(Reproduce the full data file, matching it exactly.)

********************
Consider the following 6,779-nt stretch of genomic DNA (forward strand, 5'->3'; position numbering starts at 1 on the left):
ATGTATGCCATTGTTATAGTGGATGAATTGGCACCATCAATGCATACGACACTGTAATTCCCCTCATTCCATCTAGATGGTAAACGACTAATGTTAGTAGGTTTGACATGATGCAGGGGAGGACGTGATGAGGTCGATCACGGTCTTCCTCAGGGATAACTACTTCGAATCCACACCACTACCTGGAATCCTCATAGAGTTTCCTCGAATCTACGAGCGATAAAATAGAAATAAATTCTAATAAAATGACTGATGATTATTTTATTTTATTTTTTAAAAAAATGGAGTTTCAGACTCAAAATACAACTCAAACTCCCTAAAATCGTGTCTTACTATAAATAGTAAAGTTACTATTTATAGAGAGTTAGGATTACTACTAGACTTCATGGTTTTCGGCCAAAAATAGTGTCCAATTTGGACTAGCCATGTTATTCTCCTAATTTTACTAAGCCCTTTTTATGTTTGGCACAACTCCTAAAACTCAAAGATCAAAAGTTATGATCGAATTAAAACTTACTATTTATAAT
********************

Consider the following 6,779-nt stretch of genomic DNA (forward strand, 5'->3'; position numbering starts at 1 on the left):
ATGTATGCCATTGTTATAGTGGATGAATTGGCACCATCAATGCATACGACACTGTAATTCCCCTCATTCCATCTAGATGGTAAACGACTAATGTTAGTAGGTTTGACATGATGCAGGGGAGGACGTGATGAGGTCGATCACGGTCTTCCTCAGGGATAACTACTTCGAATCCACACCACTACCTGGAATCCTCATAGAGTTTCCTCGAATCTACGAGCGATAAAATAGAAATAAATTCTAATAAAATGACTGATGATTATTTTATTTTATTTTTTAAAAAAATGGAGTTTCAGACTCAAAATACAACTCAAACTCCCTAAAATCGTGTCTTACTATAAATAGTAAAGTTACTATTTATAGAGAGTTAGGATTACTACTAGACTTCATGGTTTTCGGCCAAAAATAGTGTCCAATTTGGACTAGCCATGTTATTCTCCTAATTTTACTAAGCCCTTTTTATGTTTGGCACAACTCCTAAAACTCAAAGATCAAAAGTTATGATCGAATTAAAACTTACTATTTATAAT